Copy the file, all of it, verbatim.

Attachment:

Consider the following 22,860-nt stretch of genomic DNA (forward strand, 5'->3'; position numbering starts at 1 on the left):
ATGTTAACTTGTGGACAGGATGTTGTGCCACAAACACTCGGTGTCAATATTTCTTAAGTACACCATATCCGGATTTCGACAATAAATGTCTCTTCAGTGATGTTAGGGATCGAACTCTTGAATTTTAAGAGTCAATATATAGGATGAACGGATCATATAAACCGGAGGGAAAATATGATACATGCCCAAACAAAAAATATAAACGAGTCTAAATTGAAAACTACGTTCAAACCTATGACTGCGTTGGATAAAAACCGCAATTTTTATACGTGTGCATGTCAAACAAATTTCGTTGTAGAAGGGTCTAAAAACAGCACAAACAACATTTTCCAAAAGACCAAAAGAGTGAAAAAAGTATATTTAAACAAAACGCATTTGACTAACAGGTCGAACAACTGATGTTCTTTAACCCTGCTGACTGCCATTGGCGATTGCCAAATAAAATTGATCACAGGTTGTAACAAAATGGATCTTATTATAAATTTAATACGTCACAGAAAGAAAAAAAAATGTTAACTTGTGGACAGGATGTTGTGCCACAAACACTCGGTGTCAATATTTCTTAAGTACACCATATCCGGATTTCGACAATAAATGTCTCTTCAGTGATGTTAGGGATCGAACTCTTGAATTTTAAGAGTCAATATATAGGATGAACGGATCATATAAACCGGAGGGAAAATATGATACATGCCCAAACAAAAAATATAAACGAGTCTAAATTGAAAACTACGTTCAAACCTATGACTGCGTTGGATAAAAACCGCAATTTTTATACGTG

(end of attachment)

Consider the following 22,860-nt stretch of genomic DNA (forward strand, 5'->3'; position numbering starts at 1 on the left):
ATGTTAACTTGTGGACAGGATGTTGTGCCACAAACACTCGGTGTCAATATTTCTTAAGTACACCATATCCGGATTTCGACAATAAATGTCTCTTCAGTGATGTTAGGGATCGAACTCTTGAATTTTAAGAGTCAATATATAGGATGAACGGATCATATAAACCGGAGGGAAAATATGATACATGCCCAAACAAAAAATATAAACGAGTCTAAATTGAAAACTACGTTCAAACCTATGACTGCGTTGGATAAAAACCGCAATTTTTATACGTGTGCATGTCAAACAAATTTCGTTGTAGAAGGGTCTAAAAACAGCACAAACAACATTTTCCAAAAGACCAAAAGAGTGAAAAAAGTATATTTAAACAAAACGCATTTGACTAACAGGTCGAACAACTGATGTTCTTTAACCCTGCTGACTGCCATTGGCGATTGCCAAATAAAATTGATCACAGGTTGTAACAAAATGGATCTTATTATAAATTTAATACGTCACAGAAAGAAAAAAAAATGTTAACTTGTGGACAGGATGTTGTGCCACAAACACTCGGTGTCAATATTTCTTAAGTACACCATATCCGGATTTCGACAATAAATGTCTCTTCAGTGATGTTAGGGATCGAACTCTTGAATTTTAAGAGTCAATATATAGGATGAACGGATCATATAAACCGGAGGGAAAATATGATACATGCCCAAACAAAAAATATAAACGAGTCTAAATTGAAAACTACGTTCAAACCTATGACTGCGTTGGATAAAAACCGCAATTTTTATACGTG